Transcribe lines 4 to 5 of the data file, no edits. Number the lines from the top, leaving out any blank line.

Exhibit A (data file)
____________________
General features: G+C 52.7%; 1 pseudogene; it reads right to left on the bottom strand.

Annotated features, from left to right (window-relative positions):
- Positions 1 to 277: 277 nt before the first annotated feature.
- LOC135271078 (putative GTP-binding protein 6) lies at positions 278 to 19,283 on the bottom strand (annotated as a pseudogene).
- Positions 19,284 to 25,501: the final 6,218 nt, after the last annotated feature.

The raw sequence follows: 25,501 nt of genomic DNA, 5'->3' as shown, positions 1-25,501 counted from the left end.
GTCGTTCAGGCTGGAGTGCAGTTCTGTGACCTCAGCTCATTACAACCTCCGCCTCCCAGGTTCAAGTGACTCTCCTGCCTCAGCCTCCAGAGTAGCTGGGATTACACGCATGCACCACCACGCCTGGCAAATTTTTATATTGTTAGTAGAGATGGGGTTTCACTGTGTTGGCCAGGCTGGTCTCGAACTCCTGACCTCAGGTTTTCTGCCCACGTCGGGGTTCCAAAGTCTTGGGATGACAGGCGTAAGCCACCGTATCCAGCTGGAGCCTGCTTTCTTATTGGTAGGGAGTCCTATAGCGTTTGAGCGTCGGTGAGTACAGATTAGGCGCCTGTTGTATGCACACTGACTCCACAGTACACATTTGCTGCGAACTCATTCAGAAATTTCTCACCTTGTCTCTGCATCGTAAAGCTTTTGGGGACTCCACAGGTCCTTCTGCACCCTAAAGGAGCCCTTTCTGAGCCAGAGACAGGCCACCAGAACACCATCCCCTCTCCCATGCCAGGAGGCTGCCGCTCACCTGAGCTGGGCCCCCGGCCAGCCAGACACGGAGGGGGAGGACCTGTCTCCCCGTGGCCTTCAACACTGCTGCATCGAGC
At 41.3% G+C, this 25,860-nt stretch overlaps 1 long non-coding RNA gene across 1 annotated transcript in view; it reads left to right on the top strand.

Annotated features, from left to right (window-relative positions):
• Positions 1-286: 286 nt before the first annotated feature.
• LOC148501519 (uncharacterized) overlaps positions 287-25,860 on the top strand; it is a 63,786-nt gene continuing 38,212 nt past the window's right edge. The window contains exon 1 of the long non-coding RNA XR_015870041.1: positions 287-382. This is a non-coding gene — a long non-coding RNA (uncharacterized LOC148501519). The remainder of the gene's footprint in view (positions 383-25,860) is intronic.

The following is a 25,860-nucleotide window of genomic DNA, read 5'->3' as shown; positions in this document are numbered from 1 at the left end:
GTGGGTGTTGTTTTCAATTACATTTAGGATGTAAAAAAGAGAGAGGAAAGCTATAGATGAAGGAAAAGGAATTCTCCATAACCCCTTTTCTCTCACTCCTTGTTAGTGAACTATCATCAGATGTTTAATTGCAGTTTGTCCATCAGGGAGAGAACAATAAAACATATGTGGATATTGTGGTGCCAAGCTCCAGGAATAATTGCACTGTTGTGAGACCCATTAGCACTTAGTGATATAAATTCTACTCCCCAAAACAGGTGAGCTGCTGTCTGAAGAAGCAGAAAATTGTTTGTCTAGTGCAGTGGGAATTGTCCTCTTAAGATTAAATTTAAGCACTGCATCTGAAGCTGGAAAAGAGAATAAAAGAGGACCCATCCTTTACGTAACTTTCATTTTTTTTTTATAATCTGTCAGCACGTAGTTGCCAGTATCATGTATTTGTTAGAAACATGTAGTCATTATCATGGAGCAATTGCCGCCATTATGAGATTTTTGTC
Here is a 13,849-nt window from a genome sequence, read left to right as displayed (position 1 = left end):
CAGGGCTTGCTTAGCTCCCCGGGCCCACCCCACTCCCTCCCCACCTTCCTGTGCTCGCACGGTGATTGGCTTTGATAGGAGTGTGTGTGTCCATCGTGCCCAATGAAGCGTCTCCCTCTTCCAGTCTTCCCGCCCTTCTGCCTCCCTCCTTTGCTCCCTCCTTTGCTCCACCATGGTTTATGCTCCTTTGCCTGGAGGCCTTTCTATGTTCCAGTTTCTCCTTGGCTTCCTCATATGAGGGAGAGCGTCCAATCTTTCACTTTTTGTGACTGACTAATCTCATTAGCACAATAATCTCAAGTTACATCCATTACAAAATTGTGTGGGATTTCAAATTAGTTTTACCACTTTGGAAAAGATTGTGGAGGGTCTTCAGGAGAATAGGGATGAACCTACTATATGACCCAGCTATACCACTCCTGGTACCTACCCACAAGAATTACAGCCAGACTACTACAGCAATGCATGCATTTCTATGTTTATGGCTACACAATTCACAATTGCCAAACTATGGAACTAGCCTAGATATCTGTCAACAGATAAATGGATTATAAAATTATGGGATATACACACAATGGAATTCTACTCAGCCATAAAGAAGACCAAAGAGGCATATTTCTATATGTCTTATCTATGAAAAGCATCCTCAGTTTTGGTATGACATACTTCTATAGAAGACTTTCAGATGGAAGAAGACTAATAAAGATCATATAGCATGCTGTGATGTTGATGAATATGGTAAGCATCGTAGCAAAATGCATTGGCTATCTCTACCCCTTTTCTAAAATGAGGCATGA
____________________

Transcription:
- LOC135271078 (putative GTP-binding protein 6) lies at positions 278 to 19,283 on the bottom strand (annotated as a pseudogene).
- Positions 19,284 to 25,501: the final 6,218 nt, after the last annotated feature.